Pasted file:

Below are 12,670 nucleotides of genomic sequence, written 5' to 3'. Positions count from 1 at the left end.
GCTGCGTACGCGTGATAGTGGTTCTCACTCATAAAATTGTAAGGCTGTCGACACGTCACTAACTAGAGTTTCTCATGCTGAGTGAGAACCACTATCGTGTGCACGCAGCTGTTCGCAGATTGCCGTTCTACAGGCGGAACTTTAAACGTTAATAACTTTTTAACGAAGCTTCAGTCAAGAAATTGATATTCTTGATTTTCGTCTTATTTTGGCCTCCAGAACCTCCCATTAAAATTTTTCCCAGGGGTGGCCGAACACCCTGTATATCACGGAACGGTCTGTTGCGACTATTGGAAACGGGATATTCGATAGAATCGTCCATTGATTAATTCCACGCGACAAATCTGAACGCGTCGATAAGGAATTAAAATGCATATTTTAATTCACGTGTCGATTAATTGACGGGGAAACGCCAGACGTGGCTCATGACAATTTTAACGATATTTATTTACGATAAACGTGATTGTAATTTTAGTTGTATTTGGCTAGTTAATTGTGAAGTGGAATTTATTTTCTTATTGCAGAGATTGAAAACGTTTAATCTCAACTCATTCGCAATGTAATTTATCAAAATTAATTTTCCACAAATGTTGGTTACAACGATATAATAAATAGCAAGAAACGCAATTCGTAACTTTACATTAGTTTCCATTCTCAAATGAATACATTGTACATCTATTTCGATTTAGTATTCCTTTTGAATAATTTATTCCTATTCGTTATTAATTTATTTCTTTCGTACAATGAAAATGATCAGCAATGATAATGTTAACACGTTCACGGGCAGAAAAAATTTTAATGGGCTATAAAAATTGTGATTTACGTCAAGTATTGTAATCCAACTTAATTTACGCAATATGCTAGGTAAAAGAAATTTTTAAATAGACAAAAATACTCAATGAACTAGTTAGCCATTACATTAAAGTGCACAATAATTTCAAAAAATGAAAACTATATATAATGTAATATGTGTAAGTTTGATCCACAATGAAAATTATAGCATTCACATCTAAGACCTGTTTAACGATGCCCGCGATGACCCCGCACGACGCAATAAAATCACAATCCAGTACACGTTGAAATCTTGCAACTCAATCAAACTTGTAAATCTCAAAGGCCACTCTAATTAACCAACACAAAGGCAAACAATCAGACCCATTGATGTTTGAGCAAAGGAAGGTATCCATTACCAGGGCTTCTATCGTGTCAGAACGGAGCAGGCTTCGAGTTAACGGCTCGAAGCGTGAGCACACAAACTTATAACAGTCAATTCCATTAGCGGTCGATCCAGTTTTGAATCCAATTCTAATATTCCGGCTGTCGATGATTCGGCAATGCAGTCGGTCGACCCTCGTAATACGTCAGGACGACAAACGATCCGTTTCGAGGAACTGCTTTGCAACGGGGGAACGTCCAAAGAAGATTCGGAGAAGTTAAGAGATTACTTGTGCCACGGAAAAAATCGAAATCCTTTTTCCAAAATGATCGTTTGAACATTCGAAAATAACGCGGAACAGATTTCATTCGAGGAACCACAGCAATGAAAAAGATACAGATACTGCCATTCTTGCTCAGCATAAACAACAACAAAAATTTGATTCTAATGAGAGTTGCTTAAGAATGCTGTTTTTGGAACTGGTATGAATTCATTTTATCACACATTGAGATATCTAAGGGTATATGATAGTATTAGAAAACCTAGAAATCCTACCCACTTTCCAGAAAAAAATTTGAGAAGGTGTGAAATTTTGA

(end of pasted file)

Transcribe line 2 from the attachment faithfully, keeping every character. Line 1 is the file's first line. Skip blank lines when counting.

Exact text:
GCTGCGTACGCGTGATAGTGGTTCTCACTCATAAAATTGTAAGGCTGTCGACACGTCACTAACTAGAGTTTCTCATGCTGAGTGAGAACCACTATCGTGTGCACGCAGCTGTTCGCAGATTGCCGTTCTACAGGCGGAACTTTAAACGTTAATAACTTTTTAACGAAGCTTCAGTCAAGAAATTGATATTCTTGATTTTCGTCTTATTTTGGCCTCCAGAACCTCCCATTAAAATTTTTCCCAGGGGTGGCCGAACACCCTGTATATCACGGAACGGTCTGTTGCGACTATTGGAAACGGGATATTCGATAGAATCGTCCATTGATTAATTCCACGCGACAAATCTGAACGCGTCGATAAGGAATTAAAATGCATATTTTAATTCACGTGTCGATTAATTGACGGGGAAACGCCAGACGTGGCTCATGACAATTTTAACGATATTTATTTACGATAAACGTGATTGTAATTTTAGTTGTATTTGGCTAGTTAATTGTGAAGTGGAATTTATTTTCTTATTGCAGAGATTGAAAACGTTTAATCTCAACTCATTCGCAATGTAATTTATCAAAATTAATTTTCCACAAATGTTGGTTACAACGATATAATAAATAGCAAGAAACGCAATTCGTAACTTTACATTAGTTTCCATTCTCAAATGAATACATTGTACATCTATTTCGATTTAGTATTCCTTTTGAATAATTTATTCCTATTCGTTATTAATTTATTTCTTTCGTACAATGAAAATGATCAGCAATGATAATGTTAACACGTTCACGGGCAGAAAAAATTTTAATGGGCTATAAAAATTGTGATTTACGTCAAGTATTGTAATCCAACTTAATTTACGCAATATGCTAGGTAAAAGAAATTTTTAAATAGACAAAAATACTCAATGAACTAGTTAGCCATTACATTAAAGTGCACAATAATTTCAAAAAATGAAAACTATATATAATGTAATATGTGTAAGTTTGATCCACAATGAAAATTATAGCATTCACATCTAAGACCTGTTTAACGATGCCCGCGATGACCCCGCACGACGCAATAAAATCACAATCCAGTACACGTTGAAATCTTGCAACTCAATCAAACTTGTAAATCTCAAAGGCCACTCTAATTAACCAACACAAAGGCAAACAATCAGACCCATTGATGTTTGAGCAAAGGAAGGTATCCATTACCAGGGCTTCTATCGTGTCAGAACGGAGCAGGCTTCGAGTTAACGGCTCGAAGCGTGAGCACACAAACTTATAACAGTCAATTCCATTAGCGGTCGATCCAGTTTTGAATCCAATTCTAATATTCCGGCTGTCGATGATTCGGCAATGCAGTCGGTCGACCCTCGTAATACGTCAGGACGACAAACGATCCGTTTCGAGGAACTGCTTTGCAACGGGGGAACGTCCAAAGAAGATTCGGAGAAGTTAAGAGATTACTTGTGCCACGGAAAAAATCGAAATCCTTTTTCCAAAATGATCGTTTGAACATTCGAAAATAACGCGGAACAGATTTCATTCGAGGAACCACAGCAATGAAAAAGATACAGATACTGCCATTCTTGCTCAGCATAAACAACAACAAAAATTTGATTCTAATGAGAGTTGCTTAAGAATGCTGTTTTTGGAACTGGTATGAATTCATTTTATCACACATTGAGATATCTAAGGGTATATGATAGTATTAGAAAACCTAGAAATCCTACCCACTTTCCAGAAAAAAATTTGAGAAGGTGTGAAATTTTGA